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Will Penn State Decriminalize Possession of a Small Amount Marijuana for Personal Use?

According to online news reports, the State College Borough is considering following the lead of Pittsburgh and Philadelphia and passing a local ordinance to decriminalize possession of small amounts of marijuana. This does not mean that marijuana is now legal in Pennsylvania. In Pennsylvania, a person that possesses less than 30 grams of marijuana for personal use is normally charged with a misdemeanor offense under 35 P.S. ยง 780-113(a)(31). The charge carries a maximum sentence of 30 days in jail, a $500.00 fine, and results in a Pennsylvania license suspension. While cities and boroughs mamarijuana-smoker.jpgy create new, lesser offenses for possession of weed, the officer could still choose to file the misdemeanor criminal offense.

While I doubt that the decriminalization of marijuana will actually pass in State College, the issue did make me wonder if Penn State would follow the borough's lead and either pass a similar rule or simply choose to forgo criminal charges and instead punish the matter through the school's disciplinary system. While the University Park campus is located in State College, the borough ordinances do not apply to campus property. For example, a person is prohibited by borough ordinance from having an open container of alcohol in State College, but that ordinance does not apply to campus, which is why you will readily see open containers on campus at Penn State football tailgates.

Marijuana Possession at Penn State

Many parents and students are surprised to discover that the Penn State University Police are legitimate cops and not just a private security force.  Some schools use private security personnel to police the campus, and those "police" do not have actual police authority to file criminal charges.  Instead, such matters are handled internally through the school's disciplinary system.  The nittany_lion_shrine_sideview.pngPenn State police can, and routinely do, file criminal charges based upon illegal conduct.

In a routine case at Penn State, a student that is caught smoking marijuana in the dorm receives both criminal charges and is subject to the school's disciplinary system. A person that is caught smoking or in possession often has some smoking device, such as a pipe, lighter, or grinder, which is considered "drug paraphernalia" under the law. The person is charged with both marijuana possession and a misdemeanor offense of possession of drug paraphernalia. First-time offenders of misdemeanor drug charges often have those charges dismissed and expunged by completing a first-time offender program called Accelerated Rehabilitative Disposition (ARD).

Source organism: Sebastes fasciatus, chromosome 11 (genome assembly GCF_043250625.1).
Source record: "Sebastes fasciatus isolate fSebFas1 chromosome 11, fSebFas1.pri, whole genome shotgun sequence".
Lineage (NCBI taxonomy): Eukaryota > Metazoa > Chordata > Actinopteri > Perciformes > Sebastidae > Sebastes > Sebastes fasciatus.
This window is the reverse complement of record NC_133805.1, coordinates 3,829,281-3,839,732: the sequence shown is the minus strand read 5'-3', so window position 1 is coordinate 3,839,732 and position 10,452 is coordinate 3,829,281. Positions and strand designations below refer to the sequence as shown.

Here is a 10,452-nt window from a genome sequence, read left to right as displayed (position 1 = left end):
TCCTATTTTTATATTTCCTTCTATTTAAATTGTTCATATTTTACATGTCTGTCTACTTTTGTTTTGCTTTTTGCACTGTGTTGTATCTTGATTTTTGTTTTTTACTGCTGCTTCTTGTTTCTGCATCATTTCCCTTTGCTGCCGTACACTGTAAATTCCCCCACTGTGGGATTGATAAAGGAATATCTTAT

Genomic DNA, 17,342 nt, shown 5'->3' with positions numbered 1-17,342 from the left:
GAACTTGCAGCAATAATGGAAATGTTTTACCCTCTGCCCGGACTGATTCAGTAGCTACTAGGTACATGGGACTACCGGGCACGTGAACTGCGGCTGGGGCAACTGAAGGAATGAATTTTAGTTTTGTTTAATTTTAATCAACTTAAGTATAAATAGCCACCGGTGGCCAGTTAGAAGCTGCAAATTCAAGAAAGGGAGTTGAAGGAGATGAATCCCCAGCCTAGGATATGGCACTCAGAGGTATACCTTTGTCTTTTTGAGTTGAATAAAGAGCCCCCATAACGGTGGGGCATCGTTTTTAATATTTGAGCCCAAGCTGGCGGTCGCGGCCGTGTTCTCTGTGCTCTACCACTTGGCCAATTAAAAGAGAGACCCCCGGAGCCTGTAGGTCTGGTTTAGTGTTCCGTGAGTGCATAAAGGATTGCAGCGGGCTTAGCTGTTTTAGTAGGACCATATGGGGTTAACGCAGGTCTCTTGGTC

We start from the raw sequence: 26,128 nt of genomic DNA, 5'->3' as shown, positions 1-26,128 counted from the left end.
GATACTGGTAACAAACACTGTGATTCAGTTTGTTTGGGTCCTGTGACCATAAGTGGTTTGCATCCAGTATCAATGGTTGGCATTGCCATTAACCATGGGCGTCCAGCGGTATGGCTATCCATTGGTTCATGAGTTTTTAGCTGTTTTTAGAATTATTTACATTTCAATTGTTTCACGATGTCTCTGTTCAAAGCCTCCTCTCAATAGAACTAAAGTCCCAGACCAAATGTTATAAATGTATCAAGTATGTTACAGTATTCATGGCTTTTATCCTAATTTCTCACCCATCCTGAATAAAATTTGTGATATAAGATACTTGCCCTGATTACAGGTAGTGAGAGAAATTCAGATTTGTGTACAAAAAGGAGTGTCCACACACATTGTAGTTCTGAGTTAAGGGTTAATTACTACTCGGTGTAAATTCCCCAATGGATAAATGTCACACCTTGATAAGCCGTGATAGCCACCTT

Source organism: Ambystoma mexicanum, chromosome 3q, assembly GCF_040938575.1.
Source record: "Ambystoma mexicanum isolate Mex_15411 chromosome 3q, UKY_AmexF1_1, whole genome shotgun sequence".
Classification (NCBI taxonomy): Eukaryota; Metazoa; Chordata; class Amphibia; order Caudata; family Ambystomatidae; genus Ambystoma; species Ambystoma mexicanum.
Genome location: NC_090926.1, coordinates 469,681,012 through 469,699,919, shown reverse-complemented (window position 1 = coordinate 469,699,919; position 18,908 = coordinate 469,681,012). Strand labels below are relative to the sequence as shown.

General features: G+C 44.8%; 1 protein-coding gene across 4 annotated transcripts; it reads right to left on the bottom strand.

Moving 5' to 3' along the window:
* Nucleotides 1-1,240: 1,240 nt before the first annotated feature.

With regard to the Student Conduct system, the student must meet with a case manager to review the incident. If the student admits to the violation, a first-time offender would normally be placed on disciplinary probation for a period of time and required to complete some form of treatment, which is an education program called Marijuana Intervention Program (MIP) for low level use or drug counseling for higher quantity users.

If Penn State chose to forgo filing criminal charges and instead punished marijuana possession via the school's disciplinary process, it would reduce the caseload at the Centre County court in Bellefonte. It would reduce the number of Penn State students graduating with misdemeanor convictions on their records for possession of marijuana, making it easier for grads to find employment in a competitive job market. Again, I doubt that State College will be decriminalizing marijuana anytime in the near future, and I do not believe that Penn State will either.

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